Thus, analysts seem more likely to give high recommendations to stocks that have done well in the recent past. Conversely, they also tend to give lower recommendations to stocks that have done poorly in the recent past.

But what happens going forward? Are these recommendations predictive? If these analyst recommendations had no effect on subsequent returns, then we would expect to observe that the recommendations have no relationship to future performance of stocks within a given past return quintile. Is this what we find? No.

As hypothesized, the results show that:

  • Higher analyst optimism is associated with higher subsequent momentum profits.

Consider “Past Ret 5” in Panel B (below); this row shows that subsequent momentum profits, double sorted based on past high returns, generally rise with recommendation optimism, from -0.002 (low recommendation), to 0.057, (high recommendation). In fact, the analysts seem to be driving subsequent momentum profits within each quintile of past returns (although the effect is strongest for stocks with the highest past returns). The 6-month momentum strategy profits equal 3.1% for the low recommendation quintile and 5.5% for the high recommendation quintile. The authors conclude that analyst sentiment fuels momentum!

2016-01-26 14_09_15-SSRN-id2694937.pdf
The results are hypothetical results and are NOT an indicator of future results and do NOT represent returns that any investor actually attained. Indexes are unmanaged, do not reflect management or trading fees, and one cannot invest directly in an index. Additional information regarding the construction of these results is available upon request.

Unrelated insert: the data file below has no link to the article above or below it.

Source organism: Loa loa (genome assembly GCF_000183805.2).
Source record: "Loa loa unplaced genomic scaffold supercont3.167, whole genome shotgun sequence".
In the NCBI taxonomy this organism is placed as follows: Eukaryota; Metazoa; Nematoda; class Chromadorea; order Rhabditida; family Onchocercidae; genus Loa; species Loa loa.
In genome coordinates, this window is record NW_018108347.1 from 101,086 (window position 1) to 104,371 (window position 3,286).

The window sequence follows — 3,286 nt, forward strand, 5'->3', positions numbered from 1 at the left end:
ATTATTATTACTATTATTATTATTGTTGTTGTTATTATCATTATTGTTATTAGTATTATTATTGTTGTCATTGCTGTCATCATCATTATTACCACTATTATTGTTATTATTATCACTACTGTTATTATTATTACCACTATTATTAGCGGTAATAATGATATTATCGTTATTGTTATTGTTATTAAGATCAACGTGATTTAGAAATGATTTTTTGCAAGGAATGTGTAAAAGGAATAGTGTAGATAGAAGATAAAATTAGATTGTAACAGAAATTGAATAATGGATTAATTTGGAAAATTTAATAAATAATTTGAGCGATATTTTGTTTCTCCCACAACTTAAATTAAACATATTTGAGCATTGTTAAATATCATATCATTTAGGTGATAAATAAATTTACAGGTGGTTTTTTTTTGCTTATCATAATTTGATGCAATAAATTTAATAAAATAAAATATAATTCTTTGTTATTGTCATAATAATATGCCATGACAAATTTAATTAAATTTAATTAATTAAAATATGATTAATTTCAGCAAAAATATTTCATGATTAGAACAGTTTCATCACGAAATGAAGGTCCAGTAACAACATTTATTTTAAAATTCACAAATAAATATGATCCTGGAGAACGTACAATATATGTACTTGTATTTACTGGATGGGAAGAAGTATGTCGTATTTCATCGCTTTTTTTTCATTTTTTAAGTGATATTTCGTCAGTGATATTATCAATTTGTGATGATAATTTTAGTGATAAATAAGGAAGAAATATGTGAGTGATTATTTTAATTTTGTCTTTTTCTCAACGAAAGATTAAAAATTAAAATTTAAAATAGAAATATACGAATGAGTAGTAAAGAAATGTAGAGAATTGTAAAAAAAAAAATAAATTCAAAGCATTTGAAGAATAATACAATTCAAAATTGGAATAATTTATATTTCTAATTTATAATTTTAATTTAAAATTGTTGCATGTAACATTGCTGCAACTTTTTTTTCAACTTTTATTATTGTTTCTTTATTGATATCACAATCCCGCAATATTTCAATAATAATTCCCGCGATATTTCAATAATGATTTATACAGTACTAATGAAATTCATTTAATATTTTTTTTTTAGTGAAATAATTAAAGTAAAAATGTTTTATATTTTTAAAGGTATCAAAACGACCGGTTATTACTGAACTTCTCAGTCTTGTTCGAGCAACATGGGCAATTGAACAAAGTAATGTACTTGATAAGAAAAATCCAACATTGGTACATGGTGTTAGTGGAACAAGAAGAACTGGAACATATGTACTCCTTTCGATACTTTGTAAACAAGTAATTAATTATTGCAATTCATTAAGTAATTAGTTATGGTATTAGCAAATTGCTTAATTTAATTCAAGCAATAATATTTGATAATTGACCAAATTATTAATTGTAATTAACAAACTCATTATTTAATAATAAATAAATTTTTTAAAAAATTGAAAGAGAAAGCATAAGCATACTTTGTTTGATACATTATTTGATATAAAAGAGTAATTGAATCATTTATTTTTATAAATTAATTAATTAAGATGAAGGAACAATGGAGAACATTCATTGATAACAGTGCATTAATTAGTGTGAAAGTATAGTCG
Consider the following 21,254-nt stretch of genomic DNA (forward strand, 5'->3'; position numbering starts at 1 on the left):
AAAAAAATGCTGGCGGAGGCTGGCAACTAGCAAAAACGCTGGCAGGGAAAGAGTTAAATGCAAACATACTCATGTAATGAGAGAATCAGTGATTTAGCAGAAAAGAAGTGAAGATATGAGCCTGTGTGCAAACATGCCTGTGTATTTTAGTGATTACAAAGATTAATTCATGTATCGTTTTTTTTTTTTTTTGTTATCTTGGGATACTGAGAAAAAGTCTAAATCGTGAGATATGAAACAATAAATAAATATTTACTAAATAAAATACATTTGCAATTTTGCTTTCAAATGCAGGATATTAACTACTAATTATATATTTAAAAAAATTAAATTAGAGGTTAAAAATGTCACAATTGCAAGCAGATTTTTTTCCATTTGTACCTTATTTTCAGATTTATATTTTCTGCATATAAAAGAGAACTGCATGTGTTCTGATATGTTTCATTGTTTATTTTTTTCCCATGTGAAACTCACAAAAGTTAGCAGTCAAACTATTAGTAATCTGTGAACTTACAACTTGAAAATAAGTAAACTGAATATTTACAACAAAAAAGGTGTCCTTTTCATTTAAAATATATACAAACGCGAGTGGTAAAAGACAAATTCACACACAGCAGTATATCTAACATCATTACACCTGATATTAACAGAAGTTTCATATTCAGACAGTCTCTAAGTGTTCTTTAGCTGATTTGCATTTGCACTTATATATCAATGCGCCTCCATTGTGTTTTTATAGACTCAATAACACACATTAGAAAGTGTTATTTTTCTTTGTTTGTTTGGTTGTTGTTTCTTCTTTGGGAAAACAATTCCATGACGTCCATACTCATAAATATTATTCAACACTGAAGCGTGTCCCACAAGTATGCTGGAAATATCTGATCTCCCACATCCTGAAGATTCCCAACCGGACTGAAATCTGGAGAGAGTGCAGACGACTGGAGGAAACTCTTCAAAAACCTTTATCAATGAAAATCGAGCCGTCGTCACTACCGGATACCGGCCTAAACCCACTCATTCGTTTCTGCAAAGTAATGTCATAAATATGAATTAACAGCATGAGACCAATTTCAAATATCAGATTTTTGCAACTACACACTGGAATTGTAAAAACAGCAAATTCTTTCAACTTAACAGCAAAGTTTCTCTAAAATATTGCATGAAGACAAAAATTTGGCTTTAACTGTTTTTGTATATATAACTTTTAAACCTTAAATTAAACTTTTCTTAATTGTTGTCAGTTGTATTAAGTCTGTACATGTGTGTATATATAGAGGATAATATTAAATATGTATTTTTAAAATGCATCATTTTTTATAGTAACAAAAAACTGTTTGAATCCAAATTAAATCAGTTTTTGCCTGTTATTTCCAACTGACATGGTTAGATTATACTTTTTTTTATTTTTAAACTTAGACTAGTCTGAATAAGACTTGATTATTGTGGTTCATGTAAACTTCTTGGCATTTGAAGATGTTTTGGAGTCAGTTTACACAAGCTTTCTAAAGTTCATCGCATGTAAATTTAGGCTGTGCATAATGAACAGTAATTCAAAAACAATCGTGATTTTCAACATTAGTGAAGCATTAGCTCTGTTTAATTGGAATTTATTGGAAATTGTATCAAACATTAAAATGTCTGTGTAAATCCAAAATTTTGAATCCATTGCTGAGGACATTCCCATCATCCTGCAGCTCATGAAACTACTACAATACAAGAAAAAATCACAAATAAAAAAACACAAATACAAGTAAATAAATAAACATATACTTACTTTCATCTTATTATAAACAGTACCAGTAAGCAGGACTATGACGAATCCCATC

The double sorts are the easiest analysis to understand, however, they fail to control for other factors that might explain the results. To address these concerns the authors conduct a battery of regressions and come to the same conclusion: analyst recommendations are related to future momentum profits.

Interesting stuff.

***

Please remember that past performance is not an indicator of future results. Please read our full disclaimer. The views and opinions expressed herein are those of the author and do not necessarily reflect the views of Alpha Architect, its affiliates or its employees. This material has been provided to you solely for information and educational purposes and does not constitute an offer or solicitation of an offer or any advice or recommendation to purchase any securities or other financial instruments and may not be construed as such. The factual information set forth herein has been obtained or derived from sources believed by the author and Alpha Architect to be reliable but it is not necessarily all-inclusive and is not guaranteed as to its accuracy and is not to be regarded as a representation or warranty, express or implied, as to the information’s accuracy or completeness, nor should the attached information serve as the basis of any investment decision. No part of this material may be reproduced in any form, or referred to in any other publication, without express written permission from Alpha Architect.

***

If you liked this post, don't forget to subscribe to our blog.




About the Author

Wesley R. Gray, Ph.D.

After serving as a Captain in the United States Marine Corps, Dr. Gray received a PhD, and was a finance professor at Drexel University. Dr. Gray’s interest in entrepreneurship and behavioral finance led him to found Alpha Architect. Dr. Gray has published three books: EMBEDDED: A Marine Corps Adviser Inside the Iraqi Army, QUANTITATIVE VALUE: A Practitioner’s Guide to Automating Intelligent Investment and Eliminating Behavioral Errors, and DIY FINANCIAL ADVISOR: A Simple Solution to Build and Protect Your Wealth. His numerous published works has been highlighted on CBNC, CNN, NPR, Motley Fool, WSJ Market Watch, CFA Institute, Institutional Investor, and CBS News. Dr. Gray earned an MBA and a PhD in finance from the University of Chicago and graduated magna cum laude with a BS from The Wharton School of the University of Pennsylvania.